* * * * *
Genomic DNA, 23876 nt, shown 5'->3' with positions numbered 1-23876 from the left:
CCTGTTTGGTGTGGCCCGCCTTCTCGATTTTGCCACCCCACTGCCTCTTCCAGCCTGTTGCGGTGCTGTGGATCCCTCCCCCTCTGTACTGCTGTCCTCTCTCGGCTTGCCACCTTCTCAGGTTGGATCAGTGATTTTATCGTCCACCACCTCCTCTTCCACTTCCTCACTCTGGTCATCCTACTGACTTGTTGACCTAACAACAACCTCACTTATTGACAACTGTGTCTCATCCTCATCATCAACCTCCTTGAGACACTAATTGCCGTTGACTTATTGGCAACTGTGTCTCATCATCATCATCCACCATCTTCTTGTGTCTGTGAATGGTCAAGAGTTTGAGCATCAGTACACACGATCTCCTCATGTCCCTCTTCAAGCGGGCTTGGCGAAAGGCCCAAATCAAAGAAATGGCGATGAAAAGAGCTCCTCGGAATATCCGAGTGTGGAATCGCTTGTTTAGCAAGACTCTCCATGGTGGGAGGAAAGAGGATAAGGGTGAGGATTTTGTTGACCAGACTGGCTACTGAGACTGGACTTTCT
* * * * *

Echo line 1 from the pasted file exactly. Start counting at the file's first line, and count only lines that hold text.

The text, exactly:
Genomic DNA, 23876 nt, shown 5'->3' with positions numbered 1-23876 from the left: